Paying for Credit Repair
All too often consumers ask about credit repair…is it worthwhile, what does it cost, should I sign up? Credit repair is a service provided by a company that helps consumers remove unwanted and inaccurate information from their credit file to help improve credit reports. Consumers can hire a company to clean their credit or just as easily can sign up to do the work themselves.
Consumer agencies report that 1 in every 5 consumers have errors on their credit report. Errors are typically damaging to your report and credit score and should be fixed. A lower credit score inevitably means higher interest rates and less financial opportunity, making it worthwhile to review and fix your credit. Under the Fair Credit Reporting Act (“FCRA”), the federal statute enacted to protect your rights in the dissemination of your credit information, you have the right to dispute inaccurate information on your credit report. The FCRA allows you to request an investigation into the inaccurate information and to ask for the information to be deleted or updated accordingly. Credit repair companies are in the business of writing and sending those disputes for you.
Should you decide to dispute inaccurate or outdated information on your own credit report or to hire an agency to do credit repair on your behalf, the process works the same. Information you should dispute includes inaccurate account information, accounts that do not belong to you, duplicate accounts, inaccurate personal information such as the spelling of your name, address, employment history and outdated information that is beyond the legal reporting limit. Hiring an agency to clean up your credit means you pay a monthly fee (tending to average around $100) for the agency to dispute all of your inaccurate information. The process may take up to a year to fix with a credit repair company or just a few months on your own.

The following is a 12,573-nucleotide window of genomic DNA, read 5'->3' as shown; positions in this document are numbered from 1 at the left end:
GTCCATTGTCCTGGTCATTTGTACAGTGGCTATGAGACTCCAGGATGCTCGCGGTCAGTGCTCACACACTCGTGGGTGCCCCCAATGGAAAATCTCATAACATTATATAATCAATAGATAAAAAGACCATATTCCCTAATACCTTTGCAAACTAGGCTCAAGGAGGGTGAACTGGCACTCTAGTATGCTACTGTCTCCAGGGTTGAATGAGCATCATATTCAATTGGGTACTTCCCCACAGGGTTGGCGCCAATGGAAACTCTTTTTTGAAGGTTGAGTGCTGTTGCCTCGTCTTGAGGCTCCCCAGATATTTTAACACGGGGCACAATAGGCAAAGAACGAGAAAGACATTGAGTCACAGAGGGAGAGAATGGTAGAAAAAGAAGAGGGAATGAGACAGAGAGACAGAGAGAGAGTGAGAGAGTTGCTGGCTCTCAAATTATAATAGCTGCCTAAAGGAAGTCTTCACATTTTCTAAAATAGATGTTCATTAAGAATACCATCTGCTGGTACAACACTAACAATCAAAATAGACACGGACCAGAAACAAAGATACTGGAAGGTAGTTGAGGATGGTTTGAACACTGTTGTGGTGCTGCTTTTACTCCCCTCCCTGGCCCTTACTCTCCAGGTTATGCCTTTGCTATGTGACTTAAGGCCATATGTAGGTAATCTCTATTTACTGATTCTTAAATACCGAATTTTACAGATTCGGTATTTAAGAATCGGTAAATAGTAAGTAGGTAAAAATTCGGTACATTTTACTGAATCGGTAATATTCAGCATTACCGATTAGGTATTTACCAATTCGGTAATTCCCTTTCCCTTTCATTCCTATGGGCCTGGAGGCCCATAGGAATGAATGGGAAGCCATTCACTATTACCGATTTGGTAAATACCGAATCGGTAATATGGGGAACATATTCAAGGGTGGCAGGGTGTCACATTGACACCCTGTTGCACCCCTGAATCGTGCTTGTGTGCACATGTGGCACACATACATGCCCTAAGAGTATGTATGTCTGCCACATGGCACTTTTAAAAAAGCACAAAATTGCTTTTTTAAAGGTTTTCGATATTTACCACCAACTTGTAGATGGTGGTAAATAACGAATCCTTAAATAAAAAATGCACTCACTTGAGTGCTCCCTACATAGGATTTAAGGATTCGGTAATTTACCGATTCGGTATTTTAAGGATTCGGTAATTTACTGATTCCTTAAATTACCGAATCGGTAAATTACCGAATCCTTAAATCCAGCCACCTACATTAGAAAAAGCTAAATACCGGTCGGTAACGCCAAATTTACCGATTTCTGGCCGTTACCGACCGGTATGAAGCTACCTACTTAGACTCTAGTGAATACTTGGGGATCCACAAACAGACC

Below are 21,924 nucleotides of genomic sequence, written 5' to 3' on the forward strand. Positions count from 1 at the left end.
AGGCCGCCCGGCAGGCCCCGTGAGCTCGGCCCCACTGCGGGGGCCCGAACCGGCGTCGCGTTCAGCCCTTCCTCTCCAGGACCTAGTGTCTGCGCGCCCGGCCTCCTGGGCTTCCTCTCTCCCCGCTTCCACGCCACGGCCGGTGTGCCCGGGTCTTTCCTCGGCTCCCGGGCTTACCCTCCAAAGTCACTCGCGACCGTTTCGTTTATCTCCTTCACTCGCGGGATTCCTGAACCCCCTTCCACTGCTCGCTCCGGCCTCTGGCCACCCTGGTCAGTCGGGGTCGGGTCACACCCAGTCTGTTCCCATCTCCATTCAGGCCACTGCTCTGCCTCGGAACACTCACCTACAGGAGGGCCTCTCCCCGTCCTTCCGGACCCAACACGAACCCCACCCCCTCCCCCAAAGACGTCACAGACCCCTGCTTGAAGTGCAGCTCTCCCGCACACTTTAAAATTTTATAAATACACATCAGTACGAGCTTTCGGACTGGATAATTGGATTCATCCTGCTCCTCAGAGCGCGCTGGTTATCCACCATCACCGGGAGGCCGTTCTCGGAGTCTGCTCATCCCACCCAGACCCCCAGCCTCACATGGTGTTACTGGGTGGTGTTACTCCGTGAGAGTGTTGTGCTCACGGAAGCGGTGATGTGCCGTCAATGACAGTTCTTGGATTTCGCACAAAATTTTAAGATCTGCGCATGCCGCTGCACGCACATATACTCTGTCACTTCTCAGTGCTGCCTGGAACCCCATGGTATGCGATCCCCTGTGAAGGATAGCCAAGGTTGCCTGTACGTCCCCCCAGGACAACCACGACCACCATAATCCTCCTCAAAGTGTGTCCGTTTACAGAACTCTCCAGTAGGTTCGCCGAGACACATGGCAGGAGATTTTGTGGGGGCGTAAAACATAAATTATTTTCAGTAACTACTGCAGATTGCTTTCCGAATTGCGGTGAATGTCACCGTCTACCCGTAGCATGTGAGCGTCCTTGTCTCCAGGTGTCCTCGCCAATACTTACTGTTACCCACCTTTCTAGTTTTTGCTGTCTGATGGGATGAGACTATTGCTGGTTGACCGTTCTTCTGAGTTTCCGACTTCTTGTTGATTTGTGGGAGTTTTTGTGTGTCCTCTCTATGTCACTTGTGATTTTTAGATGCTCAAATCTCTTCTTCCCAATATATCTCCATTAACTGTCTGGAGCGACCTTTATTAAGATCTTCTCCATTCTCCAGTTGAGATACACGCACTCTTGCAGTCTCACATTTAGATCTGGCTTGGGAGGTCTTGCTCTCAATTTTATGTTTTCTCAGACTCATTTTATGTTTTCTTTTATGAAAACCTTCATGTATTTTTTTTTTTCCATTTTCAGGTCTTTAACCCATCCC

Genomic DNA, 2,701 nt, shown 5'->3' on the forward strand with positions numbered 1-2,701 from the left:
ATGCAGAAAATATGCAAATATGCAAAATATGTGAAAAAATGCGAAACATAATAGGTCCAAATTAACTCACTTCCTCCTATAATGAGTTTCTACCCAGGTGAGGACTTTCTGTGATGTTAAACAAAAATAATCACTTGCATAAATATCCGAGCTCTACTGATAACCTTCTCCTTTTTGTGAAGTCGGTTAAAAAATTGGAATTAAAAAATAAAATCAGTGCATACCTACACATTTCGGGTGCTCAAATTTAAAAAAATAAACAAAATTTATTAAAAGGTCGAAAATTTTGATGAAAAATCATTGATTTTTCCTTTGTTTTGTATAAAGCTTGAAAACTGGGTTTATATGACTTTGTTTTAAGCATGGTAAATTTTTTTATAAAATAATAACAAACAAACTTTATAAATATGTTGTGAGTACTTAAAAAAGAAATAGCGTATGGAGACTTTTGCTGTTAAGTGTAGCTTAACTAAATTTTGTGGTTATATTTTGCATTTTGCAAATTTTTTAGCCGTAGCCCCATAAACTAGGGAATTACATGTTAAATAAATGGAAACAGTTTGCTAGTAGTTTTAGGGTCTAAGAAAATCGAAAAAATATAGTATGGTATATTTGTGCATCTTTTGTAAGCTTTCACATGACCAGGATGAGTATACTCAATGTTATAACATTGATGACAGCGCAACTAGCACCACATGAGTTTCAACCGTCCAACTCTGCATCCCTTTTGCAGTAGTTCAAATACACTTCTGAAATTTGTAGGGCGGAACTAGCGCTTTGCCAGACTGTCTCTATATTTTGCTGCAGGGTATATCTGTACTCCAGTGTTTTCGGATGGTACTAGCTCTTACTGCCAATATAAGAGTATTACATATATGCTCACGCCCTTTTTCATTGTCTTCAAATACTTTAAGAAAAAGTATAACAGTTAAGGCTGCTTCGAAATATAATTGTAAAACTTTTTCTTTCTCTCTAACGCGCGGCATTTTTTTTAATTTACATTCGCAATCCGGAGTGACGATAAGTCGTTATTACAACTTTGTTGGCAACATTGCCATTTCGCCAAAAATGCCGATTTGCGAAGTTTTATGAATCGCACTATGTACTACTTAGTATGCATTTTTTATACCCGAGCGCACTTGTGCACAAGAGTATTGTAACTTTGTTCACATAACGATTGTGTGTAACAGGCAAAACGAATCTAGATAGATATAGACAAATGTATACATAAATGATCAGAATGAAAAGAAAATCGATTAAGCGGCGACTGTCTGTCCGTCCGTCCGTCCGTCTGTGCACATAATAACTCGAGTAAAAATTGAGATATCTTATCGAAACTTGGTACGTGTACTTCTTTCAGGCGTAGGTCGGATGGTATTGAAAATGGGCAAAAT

After the credit repair company receives all of your information regarding what is inaccurate on your report, it will draft a letter to the credit reporting bureaus on your behalf to dispute the information. Credit reporting agencies have 30 days to conduct an investigation and respond. Once a response is received if you or the company are not pleased with the results, it can continue the disputing process or you can chose to file suit under the FCRA with an attorney.
Should you decide to use a credit repair company, make sure you look into its reputation. The credit repair industry is known for bogus companies that will promise to delete accurate negative information, a guarantee that cannot be made. A rule of thumb to remember when hiring a repair company is that the company does not have more rights than you…be wary of any and all unrealistic promises. Under the Credit Repair Organizations Act, you have the right to cancel your agreement with a credit repairer, money back, within 3 days of signing any contract.
If you are in need of any information regarding your credit report and the dispute process, contact SmithMarco P.C. for a completely free case review.